2009-02-14 / Top News

Skiing Is Great This Year; Trails Kept Up by Volunteer Groomers

By Ryan Schlehuber

At right: Island resident Marc Bobinsky skis by Ste. Anne's Cemetery as he heads to Fort Holmes, a favorite spot for many local skiers on the Island. "The groomers have done a fantastic job with the trails," he said. "They deserve a lot of credit." At right: Island resident Marc Bobinsky skis by Ste. Anne's Cemetery as he heads to Fort Holmes, a favorite spot for many local skiers on the Island. "The groomers have done a fantastic job with the trails," he said. "They deserve a lot of credit." Dave Johnson rides a snowmobile over the 20 miles of ski trails on Mackinac Island. He cruises at a snail's pace, just five miles per hour, and he pulls a trail groomer that leaves ski tracks in the snow.

Mr. Johnson is one of six Mackinac Island Ski Club volunteers who dedicate a day to help smooth out the lumps and bumps, and, at times, snowmobile tracks, on the scenic ski trails that snake through the Island.

"I don't ski, but I can see why people like it," he said, taking a peek behind his sled every once in a while to check the tracks he leaves behind. "There's a lot of great sights here."

He stops at look-out point near Fort Holmes to admire a snow-covered Sugar Loaf rock and the sheet of ice blanketing Lake Huron in the background.

Avid skiers like Mary Patay know exactly what he means.

Pulling the grooming device slowly behind a snowmobile creates groove lines in the snow called "corduroys," as Mackinac Island Ski Club volunteer groomer Dave "Tonto" Johnson shows. They allow cross-country skiers to more easily glide across the snow with their skis. By setting down the middle section of the grooming device, weighted with a small concrete block to press down on the snow, Mr. Johnson is able to make a two-track path for traditional style skiers on each side of the Island's trails. Pulling the grooming device slowly behind a snowmobile creates groove lines in the snow called "corduroys," as Mackinac Island Ski Club volunteer groomer Dave "Tonto" Johnson shows. They allow cross-country skiers to more easily glide across the snow with their skis. By setting down the middle section of the grooming device, weighted with a small concrete block to press down on the snow, Mr. Johnson is able to make a two-track path for traditional style skiers on each side of the Island's trails. "You never know what you're going to see," she said. "I remember skiing with my dog and we saw a woodpecker and just kind of stood there watching him for a bit. The trails are so peaceful."

Cross-country skiing on Mackinac is good, said ski club member Al Arbib.

"It's been great not only for skiing but for snowshoeing or even just walking around through the Island," he said. "I think people here enjoy skiing so much because it's right out your front door."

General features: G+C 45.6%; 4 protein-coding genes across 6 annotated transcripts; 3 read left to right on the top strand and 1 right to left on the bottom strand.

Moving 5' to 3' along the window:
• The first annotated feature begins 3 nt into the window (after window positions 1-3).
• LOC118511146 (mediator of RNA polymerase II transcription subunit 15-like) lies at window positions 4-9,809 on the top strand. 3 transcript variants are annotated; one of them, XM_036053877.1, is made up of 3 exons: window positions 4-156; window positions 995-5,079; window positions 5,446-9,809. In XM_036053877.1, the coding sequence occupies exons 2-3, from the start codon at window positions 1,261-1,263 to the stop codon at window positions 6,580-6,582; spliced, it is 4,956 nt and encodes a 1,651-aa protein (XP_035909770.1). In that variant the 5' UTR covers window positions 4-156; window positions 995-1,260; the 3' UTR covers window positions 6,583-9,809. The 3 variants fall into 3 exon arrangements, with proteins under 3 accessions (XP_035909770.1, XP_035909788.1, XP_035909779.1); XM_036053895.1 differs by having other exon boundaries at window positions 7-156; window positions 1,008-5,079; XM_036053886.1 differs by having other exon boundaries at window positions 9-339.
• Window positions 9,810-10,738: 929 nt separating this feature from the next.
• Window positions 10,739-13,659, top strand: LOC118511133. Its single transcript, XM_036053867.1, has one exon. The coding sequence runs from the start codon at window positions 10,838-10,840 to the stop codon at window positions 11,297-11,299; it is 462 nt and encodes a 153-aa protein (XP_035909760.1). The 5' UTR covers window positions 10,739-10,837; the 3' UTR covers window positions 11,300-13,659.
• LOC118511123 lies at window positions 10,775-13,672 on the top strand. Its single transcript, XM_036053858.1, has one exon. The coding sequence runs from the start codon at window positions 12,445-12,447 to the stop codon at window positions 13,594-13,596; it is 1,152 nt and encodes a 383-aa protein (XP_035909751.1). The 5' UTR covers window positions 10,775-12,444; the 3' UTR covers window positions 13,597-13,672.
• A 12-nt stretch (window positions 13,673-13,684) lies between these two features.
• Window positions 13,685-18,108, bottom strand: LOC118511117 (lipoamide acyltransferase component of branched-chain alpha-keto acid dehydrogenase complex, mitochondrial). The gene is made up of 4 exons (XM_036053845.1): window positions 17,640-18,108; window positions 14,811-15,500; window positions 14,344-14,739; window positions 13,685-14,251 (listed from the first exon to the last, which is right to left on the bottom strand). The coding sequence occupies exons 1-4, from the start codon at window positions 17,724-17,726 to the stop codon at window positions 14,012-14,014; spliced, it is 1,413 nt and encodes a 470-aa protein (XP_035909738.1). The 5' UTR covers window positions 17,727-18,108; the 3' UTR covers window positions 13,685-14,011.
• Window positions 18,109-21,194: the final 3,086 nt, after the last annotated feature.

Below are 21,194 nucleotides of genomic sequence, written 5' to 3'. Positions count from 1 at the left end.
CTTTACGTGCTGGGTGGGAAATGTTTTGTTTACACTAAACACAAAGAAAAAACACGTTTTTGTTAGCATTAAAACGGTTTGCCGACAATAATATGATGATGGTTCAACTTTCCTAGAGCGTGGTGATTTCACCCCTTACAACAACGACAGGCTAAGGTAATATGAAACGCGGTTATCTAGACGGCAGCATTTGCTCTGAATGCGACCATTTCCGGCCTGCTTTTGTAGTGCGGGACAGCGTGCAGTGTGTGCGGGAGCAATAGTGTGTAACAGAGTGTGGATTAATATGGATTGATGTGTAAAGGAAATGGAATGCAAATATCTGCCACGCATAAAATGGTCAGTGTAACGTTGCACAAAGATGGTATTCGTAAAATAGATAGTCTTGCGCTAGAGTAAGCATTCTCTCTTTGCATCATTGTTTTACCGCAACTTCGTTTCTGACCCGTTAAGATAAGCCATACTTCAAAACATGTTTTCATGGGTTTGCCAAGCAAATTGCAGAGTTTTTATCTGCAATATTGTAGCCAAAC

Marc Bobinsky enjoys the exercise on second-hand skis, but he says non-skiers who wreck the smooth trails can be a problem. Snowmobilers and snowshoers ruin the smooth tracks that skiers depend on to glide forward.

Wooden barricades and posted signs warn snowmobiles that they are not permitted on the east side of the Island or on ski trails.

Mr. Arbib said now that the ice bridge between Mackinac Island and St. Ignace has formed, snowmobile traffic on the Island has increased, and so has the number of snowmobilers illegally driving on ski trails.

"You're going to have that no matter what," he said, "but, overall, we've been able to keep up the trails pretty good."

The ski club, formed in 1999, has about 15 members. Last year, the club was named the City Recreation Department's Volunteer of the Year for its dedication to keeping the ski trails groomed for the public to enjoy.

Snow this year fell early and stayed, providing a good base for skiers on the Island, said Mr. Arbib. In addition to grooming, he and Mr. Johnson, Matt Myers, Greg Main, Jason Horricks, and Frank Bloswick also keep the trails free from debris blown across the trails by high winds.

Removing the dead branches and other debris from the trails is the most tedious and difficult job in keeping the trails in good shape, he said.

"The groomers have done a fantastic job with the trails," said Mr. Bobinsky. "They put in a lot of time to keep the trails looking good. They deserve a lot of credit."

The Island's geography provides a variety of challenges for skiers, from the hard-core skier to the novice, but "just going through the forest and getting yourself lost, that's what I enjoy most about the trails," said Ms. Patay. As the school's physical education teacher, she also takes her students in grades two through seven on ski tours downtown during physical education hour.

For visitors, Mr. Arbib suggests skiers will enjoy the higher areas.

"If they walk up behind Fort Mackinac and begin skiing there, novice skiers will be able to really enjoy the sport and learn how to ski better without it being too difficult," he said.

Ski trails are still in good shape following a thaw last weekend, Mr. Arbib told the Town Crier at press time Thursday, February 12. The weather didn't affect the trail base, although a few more sticks may have popped out of the snow, he said. While a return to colder temperatures and more snowfall are hoped for, even without additional snow, he's optimistic about trail conditions in the coming weeks.

Trail maps are available downtown. Ski and boot rentals are available at the Balsam Shop.

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